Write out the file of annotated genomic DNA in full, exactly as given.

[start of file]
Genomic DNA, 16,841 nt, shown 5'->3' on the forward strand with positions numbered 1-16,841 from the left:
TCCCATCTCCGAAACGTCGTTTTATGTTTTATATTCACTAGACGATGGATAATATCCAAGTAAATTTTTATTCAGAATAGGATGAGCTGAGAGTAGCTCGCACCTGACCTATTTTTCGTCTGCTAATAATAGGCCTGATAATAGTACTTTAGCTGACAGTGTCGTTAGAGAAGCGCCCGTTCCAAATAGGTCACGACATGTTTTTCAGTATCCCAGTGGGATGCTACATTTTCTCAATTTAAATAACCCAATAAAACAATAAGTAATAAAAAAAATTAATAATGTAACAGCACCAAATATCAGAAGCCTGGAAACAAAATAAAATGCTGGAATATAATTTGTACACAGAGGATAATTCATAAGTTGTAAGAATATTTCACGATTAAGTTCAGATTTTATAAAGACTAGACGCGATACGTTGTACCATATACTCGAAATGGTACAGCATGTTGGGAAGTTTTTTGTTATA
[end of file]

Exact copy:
Genomic DNA, 16,841 nt, shown 5'->3' on the forward strand with positions numbered 1-16,841 from the left:
TCCCATCTCCGAAACGTCGTTTTATGTTTTATATTCACTAGACGATGGATAATATCCAAGTAAATTTTTATTCAGAATAGGATGAGCTGAGAGTAGCTCGCACCTGACCTATTTTTCGTCTGCTAATAATAGGCCTGATAATAGTACTTTAGCTGACAGTGTCGTTAGAGAAGCGCCCGTTCCAAATAGGTCACGACATGTTTTTCAGTATCCCAGTGGGATGCTACATTTTCTCAATTTAAATAACCCAATAAAACAATAAGTAATAAAAAAAATTAATAATGTAACAGCACCAAATATCAGAAGCCTGGAAACAAAATAAAATGCTGGAATATAATTTGTACACAGAGGATAATTCATAAGTTGTAAGAATATTTCACGATTAAGTTCAGATTTTATAAAGACTAGACGCGATACGTTGTACCATATACTCGAAATGGTACAGCATGTTGGGAAGTTTTTTGTTATA